For our final Issue Ten teaser, Kylie Ladd discusses encountering complicated race relations as a new Broome resident.

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We have been in Broome all of five minutes, waiting for our bags at the tiny tin-roofed airport, when my eight-year-old daughter, Cameron, makes her first sighting. ‘There’s one,’ she hisses excitedly to her older brother, tugging at his arm. ‘Come on, Dec – let’s go over and look.’

Always the more cautious of the two, my son shifts his small backpack from one shoulder to the other and rubs his nose thoughtfully. ‘Nah,’ he finally answers, though I can tell he’s tempted. ‘Mum wouldn’t like it. We better stay here.’

I’ve been scanning the conveyor belt, searching for our luggage, but I turn at this exchange to see what they’re talking about. A gecko, maybe, or some other kind of foreign fauna. I am ready to shoo them off, to encourage their interest in their new environment, until I follow my daughter’s gaze and discover not a lizard, not a bird or a flower or a fruit, but an elderly Aboriginal man sweeping the waiting area.

‘He’s really black, isn’t he, Mummy?’ asks my daughter loudly. ‘Can I go up and look at him?’

Embarrassed, I only just resist the urge to clap my hand over her mouth. The woman standing next to us gives me a tight-lipped smile as she locates her case and moves away. Wait, I want to call after her, let me explain. Though, of course, I don’t. In my daughter’s eye, the Aboriginal cleaner is as exotic as an elephant. Actually, I reflect as I lug our bags to a taxi, in her short life she’s seen far more elephants.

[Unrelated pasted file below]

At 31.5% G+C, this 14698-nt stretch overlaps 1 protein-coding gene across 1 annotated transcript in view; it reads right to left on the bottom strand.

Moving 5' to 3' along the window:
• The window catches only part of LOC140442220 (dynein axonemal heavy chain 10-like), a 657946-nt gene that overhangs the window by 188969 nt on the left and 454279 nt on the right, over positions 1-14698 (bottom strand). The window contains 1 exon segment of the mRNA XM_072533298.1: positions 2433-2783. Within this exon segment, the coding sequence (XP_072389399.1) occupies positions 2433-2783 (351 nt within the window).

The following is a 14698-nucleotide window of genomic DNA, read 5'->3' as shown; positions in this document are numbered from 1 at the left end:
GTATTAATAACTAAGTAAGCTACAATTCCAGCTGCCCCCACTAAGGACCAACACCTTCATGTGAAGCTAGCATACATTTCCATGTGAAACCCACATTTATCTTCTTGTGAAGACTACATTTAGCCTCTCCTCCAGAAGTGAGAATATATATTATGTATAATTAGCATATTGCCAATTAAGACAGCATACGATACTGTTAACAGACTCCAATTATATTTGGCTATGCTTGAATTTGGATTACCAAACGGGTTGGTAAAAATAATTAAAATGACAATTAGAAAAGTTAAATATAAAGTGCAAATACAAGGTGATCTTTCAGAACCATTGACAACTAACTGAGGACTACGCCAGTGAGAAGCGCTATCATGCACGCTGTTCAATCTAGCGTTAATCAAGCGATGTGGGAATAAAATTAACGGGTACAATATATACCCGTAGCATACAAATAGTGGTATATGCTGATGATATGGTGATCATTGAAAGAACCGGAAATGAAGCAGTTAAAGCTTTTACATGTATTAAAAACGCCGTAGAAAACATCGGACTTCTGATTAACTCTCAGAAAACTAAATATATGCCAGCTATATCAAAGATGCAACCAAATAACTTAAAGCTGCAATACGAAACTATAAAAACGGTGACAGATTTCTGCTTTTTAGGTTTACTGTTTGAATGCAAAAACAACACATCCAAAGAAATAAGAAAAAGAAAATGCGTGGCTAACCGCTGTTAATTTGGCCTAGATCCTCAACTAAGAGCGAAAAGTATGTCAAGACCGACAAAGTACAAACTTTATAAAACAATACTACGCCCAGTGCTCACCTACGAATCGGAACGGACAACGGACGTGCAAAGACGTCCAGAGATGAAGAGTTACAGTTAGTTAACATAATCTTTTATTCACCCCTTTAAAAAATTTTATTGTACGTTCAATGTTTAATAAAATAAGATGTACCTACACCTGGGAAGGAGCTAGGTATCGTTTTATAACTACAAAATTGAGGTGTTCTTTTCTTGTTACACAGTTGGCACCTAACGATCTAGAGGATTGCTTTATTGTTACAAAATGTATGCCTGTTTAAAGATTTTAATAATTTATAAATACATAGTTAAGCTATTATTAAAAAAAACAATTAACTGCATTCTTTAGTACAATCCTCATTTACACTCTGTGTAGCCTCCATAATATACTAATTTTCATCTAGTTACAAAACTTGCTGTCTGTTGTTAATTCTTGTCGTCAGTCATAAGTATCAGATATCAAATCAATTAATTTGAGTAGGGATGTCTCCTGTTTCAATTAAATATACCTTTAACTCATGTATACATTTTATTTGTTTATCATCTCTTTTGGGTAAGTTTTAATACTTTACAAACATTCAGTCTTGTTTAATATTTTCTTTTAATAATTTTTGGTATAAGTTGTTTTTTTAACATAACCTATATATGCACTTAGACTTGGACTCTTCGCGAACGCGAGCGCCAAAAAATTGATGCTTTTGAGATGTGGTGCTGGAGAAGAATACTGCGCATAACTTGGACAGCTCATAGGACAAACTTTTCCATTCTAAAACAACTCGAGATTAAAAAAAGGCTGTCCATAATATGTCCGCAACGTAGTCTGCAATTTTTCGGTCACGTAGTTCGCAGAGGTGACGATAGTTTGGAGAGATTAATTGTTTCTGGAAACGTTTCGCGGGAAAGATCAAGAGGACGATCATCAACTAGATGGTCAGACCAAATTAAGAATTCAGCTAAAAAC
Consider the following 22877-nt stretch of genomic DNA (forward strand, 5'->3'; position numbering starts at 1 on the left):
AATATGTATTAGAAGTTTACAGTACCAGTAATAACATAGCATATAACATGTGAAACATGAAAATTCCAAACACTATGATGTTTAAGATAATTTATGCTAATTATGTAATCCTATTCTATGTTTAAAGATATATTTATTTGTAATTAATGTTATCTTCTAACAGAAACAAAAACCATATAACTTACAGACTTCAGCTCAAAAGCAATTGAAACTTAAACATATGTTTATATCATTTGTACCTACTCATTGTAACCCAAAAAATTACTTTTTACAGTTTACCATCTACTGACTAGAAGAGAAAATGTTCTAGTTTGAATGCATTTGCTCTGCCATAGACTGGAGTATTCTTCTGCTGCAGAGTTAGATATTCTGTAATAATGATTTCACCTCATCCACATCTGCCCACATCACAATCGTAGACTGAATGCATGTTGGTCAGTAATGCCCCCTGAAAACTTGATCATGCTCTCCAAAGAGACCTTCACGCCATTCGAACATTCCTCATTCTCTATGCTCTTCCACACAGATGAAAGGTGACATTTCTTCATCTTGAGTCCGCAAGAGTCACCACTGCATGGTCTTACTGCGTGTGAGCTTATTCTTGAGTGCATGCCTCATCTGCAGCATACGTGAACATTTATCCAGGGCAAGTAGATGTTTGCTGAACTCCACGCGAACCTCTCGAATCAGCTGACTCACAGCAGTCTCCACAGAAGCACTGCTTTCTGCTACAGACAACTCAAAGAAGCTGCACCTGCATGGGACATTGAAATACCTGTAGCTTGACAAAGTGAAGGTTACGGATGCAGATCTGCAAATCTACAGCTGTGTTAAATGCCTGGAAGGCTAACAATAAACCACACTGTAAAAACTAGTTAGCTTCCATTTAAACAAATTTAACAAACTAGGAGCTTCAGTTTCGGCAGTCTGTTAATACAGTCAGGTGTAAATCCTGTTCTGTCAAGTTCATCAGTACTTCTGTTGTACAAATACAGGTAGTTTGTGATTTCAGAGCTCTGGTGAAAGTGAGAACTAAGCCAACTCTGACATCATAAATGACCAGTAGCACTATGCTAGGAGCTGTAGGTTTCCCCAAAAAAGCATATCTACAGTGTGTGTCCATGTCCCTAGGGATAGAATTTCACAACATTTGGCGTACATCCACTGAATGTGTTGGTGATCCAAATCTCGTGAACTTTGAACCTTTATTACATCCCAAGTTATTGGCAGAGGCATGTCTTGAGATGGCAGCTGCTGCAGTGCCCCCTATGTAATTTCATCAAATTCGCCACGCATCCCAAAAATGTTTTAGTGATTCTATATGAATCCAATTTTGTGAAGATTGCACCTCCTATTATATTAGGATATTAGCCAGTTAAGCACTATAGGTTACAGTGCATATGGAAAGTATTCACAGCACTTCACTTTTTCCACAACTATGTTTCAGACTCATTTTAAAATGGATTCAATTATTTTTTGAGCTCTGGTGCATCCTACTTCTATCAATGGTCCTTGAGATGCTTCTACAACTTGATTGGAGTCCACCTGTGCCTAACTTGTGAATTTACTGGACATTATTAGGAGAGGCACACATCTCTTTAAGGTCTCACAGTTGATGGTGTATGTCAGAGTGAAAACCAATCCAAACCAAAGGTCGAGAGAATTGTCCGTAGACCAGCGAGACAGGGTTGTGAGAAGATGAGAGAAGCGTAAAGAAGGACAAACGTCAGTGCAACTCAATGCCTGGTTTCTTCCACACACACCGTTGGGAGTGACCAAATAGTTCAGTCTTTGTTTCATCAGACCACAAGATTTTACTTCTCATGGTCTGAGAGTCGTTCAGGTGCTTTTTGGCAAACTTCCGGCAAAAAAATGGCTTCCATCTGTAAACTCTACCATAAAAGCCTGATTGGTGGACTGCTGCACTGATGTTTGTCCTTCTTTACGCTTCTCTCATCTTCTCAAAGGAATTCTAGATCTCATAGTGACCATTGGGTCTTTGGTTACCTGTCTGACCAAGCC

Broome is located in the far north-west of Australia, well above the Tropic of Capricorn and almost as far as you can go without falling off the map. It is a place of vivid and vibrant colour: red earth, white sand, turquoise water, the green of the mangroves, the glitter of the sun. Travel brochures invariably advertise the area using pictures of camel trains on Cable Beach at sunset, and it’s true that this is a lovely sight. But Broome is so much more: the ochre cliffs at Gantheaume Point, the streets lined with frangipani and mango trees, the long, low verandahs of the old pearling masters’ houses, the wet-season storms crackling across the night sky.

My husband and I made the decision to move to Broome for a year on a bit of a whim. He had a large slab of annual and longservice leave that his employers were anxious for him to take; we had holidayed in the region previously and were enchanted by its beauty and climate. The timing was perfect, he enthused as he laid out his plan: having just signed my second novel, I could put my regular job as a neuropsychologist on hold for a bit and concentrate on my writing; our two children, both at primary school, were old enough not just to cope with the change but to benefit from it. We could see the National Heritage-listed Kimberley with them, he argued, though I didn’t need much convincing. They’d go to school up north, be immersed in a different culture; we’d get out from under our over- scheduled lives and actually spend some time together as a family before they turned into teenagers and disowned us. Within two days he had found us a house in Broome; within two weeks I had given notice at work and told the children what we were doing.

They were both excited by the idea. When I opened up the atlas to show Cameron where Broome was in relation to our home in Melbourne, she studied the map for a good few minutes. ‘It’s a long way,’ she finally pronounced, tracing with her finger the vast diagonal from the bottom right to the top left of Australia. ‘Will it be different from here?’

‘It will be hotter,’ I told her, ‘and your school will be bigger. There’ll be a lot more kids, and some of them will be Aboriginal.’

Kylie Ladd is a clinical neuropsychologist, novelist and freelance writer. Her second novel, Last Summer (Allen & Unwin), was recently Highly Commended in the Federation of Australian Writers Christina Stead award for fiction.

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